U.S. takes Anbar model to Iraqi Shiites
A variation on a successful effort appears to be curbing attacks south of Baghdad.
Forward Operating Base Iskan, Iraq
The violence has dropped dramatically, say US commanders, in the towns surrounding this base in northern Babil Province, south of Baghdad.Skip to next paragraph
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In May, four improvised explosive device (IED) attacks targeted the battalion; none in August, says Maj. Craig Whiteside, executive officer of the 1st Battalion of the 501st Infantry Regiment. Fewer undetonated IEDs have been found – five in May and two in August. Indirect fire and small-arms violence have also dropped from about a dozen incidents in May to less than three in August.
The reason, they say, is that the same approach that won success in Anbar Province, where the Marines gained support of Sunni tribesmen against Al Qaeda, is taking hold in mixed-sectarian areas. But here, Americans have enlisted Shiites frustrated with extremists from such groups as the Mahdi Army, run by Moqtada al-Sadr.
Across the Euphrates River Valley, known to the military as the southern belts of Baghdad, about 14,000 Shiite and Sunni "concerned citizens" are being paid to man checkpoints and patrol roads in an effort to prevent attacks from violent extremism of either sect.
Largely untrained and armed with weapons they already own, the citizens wear armbands and monitor traffic along the roads, keeping watch to ensure no outsiders or other extremist elements come through to bury roadside bombs. If they fail to keep violence out, they could lose their monthly paycheck. Ultimately, the idea is that they will become members of the Iraq security forces.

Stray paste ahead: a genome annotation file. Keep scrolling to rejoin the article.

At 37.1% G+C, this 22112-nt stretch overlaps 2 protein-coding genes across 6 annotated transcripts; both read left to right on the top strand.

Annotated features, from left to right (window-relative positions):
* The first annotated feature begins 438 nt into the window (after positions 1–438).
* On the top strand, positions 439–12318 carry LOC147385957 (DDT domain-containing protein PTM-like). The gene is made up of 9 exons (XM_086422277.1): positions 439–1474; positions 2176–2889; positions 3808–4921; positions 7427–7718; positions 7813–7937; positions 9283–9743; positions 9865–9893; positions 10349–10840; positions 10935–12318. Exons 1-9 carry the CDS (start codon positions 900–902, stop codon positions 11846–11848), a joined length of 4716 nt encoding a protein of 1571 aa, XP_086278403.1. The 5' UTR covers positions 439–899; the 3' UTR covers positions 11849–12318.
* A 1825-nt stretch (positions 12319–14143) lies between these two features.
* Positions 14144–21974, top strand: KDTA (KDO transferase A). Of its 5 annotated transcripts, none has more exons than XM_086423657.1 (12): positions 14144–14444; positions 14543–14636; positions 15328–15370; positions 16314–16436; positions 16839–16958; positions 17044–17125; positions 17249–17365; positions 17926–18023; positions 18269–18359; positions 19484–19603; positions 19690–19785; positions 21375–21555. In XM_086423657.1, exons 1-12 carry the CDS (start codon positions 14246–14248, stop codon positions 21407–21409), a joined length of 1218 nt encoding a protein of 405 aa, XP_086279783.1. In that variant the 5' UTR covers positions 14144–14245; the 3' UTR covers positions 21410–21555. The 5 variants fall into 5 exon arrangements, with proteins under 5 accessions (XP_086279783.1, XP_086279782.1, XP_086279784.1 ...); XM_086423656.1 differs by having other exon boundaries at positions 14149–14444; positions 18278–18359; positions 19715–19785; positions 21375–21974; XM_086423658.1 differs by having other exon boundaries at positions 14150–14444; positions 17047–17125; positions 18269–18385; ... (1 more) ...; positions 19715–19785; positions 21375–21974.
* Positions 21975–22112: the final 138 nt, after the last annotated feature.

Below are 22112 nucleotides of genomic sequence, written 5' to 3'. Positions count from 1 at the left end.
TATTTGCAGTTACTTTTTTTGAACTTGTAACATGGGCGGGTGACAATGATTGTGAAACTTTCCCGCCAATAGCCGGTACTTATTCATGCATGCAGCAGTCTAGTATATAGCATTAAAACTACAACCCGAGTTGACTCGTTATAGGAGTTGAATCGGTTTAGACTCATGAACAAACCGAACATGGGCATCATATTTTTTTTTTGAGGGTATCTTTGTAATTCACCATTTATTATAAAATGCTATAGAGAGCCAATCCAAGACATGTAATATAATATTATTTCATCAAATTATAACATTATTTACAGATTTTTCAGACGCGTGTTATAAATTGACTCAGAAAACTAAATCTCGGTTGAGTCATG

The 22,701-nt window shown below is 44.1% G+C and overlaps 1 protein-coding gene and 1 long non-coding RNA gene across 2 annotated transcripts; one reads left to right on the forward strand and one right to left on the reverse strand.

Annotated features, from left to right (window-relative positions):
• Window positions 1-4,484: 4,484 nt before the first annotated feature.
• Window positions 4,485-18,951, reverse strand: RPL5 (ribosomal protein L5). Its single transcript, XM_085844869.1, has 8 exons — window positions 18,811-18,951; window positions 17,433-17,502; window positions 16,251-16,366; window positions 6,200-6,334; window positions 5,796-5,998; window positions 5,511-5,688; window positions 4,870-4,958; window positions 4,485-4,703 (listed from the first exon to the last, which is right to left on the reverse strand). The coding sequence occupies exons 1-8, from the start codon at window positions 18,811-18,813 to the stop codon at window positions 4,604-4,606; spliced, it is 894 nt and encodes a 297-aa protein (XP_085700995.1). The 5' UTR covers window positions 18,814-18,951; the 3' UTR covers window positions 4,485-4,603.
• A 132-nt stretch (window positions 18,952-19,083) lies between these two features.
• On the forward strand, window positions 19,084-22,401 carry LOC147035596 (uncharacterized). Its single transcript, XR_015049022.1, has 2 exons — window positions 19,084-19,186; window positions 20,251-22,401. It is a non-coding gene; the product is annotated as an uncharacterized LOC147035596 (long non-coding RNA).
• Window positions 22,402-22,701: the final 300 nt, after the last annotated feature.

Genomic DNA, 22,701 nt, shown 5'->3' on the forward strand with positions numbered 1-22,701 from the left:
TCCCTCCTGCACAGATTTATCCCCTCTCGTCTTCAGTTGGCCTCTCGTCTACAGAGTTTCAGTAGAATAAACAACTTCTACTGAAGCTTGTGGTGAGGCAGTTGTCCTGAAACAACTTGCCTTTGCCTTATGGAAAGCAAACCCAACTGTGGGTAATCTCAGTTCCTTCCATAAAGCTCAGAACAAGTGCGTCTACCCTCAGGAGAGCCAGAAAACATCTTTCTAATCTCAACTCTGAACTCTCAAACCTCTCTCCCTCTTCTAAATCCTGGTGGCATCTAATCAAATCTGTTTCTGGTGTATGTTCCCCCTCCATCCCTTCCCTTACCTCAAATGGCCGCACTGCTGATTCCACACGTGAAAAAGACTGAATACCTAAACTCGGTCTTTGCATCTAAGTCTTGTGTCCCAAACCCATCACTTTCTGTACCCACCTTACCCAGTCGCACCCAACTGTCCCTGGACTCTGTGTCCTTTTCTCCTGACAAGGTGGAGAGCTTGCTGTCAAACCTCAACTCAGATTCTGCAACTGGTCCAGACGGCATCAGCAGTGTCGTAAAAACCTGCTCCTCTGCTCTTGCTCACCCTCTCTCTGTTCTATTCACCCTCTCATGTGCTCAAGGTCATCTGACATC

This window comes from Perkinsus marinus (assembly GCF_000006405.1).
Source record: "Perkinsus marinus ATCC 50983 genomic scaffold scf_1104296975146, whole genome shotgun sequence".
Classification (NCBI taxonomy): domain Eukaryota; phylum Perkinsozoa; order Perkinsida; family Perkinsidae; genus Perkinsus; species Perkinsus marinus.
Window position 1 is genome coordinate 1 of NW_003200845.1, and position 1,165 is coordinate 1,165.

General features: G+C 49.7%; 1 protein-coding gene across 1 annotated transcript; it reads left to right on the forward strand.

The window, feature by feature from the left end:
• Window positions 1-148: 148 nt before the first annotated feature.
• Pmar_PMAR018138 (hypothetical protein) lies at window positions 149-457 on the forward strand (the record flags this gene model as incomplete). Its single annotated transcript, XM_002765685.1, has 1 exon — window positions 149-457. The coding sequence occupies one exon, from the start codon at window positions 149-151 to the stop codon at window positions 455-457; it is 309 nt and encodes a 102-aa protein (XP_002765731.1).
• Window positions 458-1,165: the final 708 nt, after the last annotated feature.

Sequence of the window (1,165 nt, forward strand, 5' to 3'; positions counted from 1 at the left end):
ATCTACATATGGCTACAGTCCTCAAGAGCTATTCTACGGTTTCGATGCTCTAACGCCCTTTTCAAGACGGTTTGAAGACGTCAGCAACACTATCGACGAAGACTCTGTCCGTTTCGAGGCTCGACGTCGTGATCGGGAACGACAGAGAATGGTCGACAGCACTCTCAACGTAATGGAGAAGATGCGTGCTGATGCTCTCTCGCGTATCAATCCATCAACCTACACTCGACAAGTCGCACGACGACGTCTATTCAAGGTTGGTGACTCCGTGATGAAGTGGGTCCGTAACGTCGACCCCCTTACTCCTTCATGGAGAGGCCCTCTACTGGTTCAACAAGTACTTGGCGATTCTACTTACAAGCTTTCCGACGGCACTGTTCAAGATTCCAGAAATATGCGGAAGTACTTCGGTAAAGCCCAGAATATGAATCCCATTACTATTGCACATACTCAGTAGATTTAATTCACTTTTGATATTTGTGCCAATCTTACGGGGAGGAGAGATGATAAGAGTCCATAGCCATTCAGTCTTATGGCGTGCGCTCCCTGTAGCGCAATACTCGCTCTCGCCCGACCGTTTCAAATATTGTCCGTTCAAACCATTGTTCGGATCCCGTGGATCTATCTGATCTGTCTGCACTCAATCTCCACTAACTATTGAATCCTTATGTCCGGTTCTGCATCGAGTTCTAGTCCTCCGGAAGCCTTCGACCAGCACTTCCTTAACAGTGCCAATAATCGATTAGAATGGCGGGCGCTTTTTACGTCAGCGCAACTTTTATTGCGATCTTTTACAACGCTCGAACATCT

"They are making their community safe," says Army Capt. Charles Levine, one of the company commanders here. His battalion has recruited more than 1,300 participants since mid-September. A little less than half of them are Shiite.
The program offers Iraqis 90-day contracts. If it continues to be successful, it could counter false perceptions that the US is arming Sunnis against the Shiite government, as it attempts to install security among all tribes, not just those in Sunni areas.
There is a cautionary element to the effort: It is still unclear what exactly motivates the individuals, beyond the money they receive. But regardless, the American military credits the program for a dramatic drop in violence against US forces and a decrease in other violence, says Major Whiteside.
The drop here follows a decline in violence throughout Iraq, which the US military says is a sign the troop surge is having an impact. Deaths of both US troops and Iraqi civilians in September fell to their lowest levels in more than a year. The Pentagon says 58 US forces died last month, 33 from hostile fire. That was the lowest number since July 2006. Iraqi civilian deaths fell to 922 in September, from 1,975 in August, according to the Associated Press.
In these towns south of Baghdad, however, it's not clear how much the civilian programs have contributed to a lowering of the sectarian violence that is not targeting US forces.
Unlike in Baghdad, the sectarian violence here is "very local," and it can be difficult to attribute any one incident to tribal, sectarian, or criminal acts.
"It's pretty small scale and it's less than it used to be because [Al Qaeda in Iraq] is almost out of the picture and [the Mahdi Army] is still at it and keeps killing Sunnis here and there," says Whiteside.
For now, American troops marvel at the turnaround here, once one of the most dangerous areas in which more than 20 Americans were killed in this battalion.